24. Geometric Activity • Geometric distributions are skewed right and become more strongly skewed right as the probability of success increases • Mean & standard deviation of the distributions decrease as the probability of success increase

25. Poisson Distributions This distribution deals with the probabilities of rare events that occur infrequently in space, time, distance, area, etc. Examples: • The number of accidents that occur per month at a given intersection • The number of tardies per semester for a given student • The number of runs per inning in a baseball game

26. Properties: • The occurrence of a success in any interval is independent of that in any other interval • The probability that a success will occur in any interval is the same for all intervals of equal size and is proportional to the size of the interval • We observe a discretenumber of events in a continuous (fixed) interval.

27. Formulas: X = number of rare events per unit of time, space, etc. l = mean value of X (Greek letter lambda)

28. The number of accidents in an office building during a four-week period averages 2. What is the probability there will be one accident in the next four-week period? What is the probability that there will be more than two accidents in the next four-week period?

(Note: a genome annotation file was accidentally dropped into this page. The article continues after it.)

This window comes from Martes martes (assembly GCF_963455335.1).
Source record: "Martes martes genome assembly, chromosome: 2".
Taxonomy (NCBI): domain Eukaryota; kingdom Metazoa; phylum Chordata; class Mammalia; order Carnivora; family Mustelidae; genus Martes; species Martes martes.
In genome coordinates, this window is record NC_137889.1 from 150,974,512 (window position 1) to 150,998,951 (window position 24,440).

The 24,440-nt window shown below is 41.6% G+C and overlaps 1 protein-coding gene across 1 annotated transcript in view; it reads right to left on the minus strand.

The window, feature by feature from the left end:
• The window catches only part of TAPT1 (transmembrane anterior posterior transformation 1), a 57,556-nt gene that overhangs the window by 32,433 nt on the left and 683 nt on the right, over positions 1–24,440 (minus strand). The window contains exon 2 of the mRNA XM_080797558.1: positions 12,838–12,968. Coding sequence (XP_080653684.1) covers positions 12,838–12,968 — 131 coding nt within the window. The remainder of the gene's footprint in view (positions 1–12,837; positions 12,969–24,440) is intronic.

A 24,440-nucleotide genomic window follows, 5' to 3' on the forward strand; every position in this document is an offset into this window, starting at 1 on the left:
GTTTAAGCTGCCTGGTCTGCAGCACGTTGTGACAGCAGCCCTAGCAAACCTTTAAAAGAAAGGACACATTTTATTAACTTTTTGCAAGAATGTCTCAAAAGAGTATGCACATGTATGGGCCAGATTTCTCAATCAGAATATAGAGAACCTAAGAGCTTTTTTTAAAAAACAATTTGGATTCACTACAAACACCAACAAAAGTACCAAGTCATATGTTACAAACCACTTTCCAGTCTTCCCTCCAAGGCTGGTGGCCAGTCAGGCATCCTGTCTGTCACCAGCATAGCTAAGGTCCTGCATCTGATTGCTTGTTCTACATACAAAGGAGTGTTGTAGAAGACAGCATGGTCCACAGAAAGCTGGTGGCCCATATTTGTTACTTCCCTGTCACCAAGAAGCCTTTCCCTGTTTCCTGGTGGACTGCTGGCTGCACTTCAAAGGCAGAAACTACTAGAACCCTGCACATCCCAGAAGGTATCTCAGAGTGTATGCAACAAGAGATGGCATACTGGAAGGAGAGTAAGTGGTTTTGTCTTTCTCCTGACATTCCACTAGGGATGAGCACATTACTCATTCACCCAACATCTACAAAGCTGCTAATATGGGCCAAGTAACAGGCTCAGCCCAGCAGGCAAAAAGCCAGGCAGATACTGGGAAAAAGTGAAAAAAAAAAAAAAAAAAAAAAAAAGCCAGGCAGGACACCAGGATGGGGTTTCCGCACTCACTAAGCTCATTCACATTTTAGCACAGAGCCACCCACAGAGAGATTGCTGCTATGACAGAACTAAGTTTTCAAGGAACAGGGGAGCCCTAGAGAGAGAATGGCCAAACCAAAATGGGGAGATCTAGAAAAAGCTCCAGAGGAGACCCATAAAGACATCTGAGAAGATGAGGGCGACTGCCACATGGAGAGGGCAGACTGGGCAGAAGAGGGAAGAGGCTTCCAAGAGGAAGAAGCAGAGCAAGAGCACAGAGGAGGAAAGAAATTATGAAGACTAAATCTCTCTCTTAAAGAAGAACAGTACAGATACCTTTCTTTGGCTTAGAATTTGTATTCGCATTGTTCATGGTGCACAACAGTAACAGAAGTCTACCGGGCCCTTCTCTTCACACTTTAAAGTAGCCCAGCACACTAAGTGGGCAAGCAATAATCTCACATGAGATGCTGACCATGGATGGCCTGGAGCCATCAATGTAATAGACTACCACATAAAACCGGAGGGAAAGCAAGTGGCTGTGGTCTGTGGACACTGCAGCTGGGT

29. From 8:00 until 8:30 is a 30 minute period. From 8:00 until 9:00 is a 60 minute period. Since the period is doubled, you must double the mean amount of calls to keep it proportional! • The number of calls to a police department between 8 pm and 8:30 pm on Friday averages 3.5. • What is the probability of no calls during this period? • What is the probability of no calls between 8 pm and 9 pm on Friday night? • What is the mean and standard deviation of the number of calls between 10 pm and midnight on Friday night? P(X = 0) = poissonpdf(3.5,0) =.0302 Be sure to adjust l! P(X = 0) = poissonpdf(7,0) =.0009 m = 14 &s = 3.742

30. Examine the histograms of the Poisson distributions – l = 2 l = 4 What happens to the shape? What happens to the means? What happens to the standard deviations? l= 6

31. As l increases • The distributions become more symmetrical • The means increase • The standard deviations increase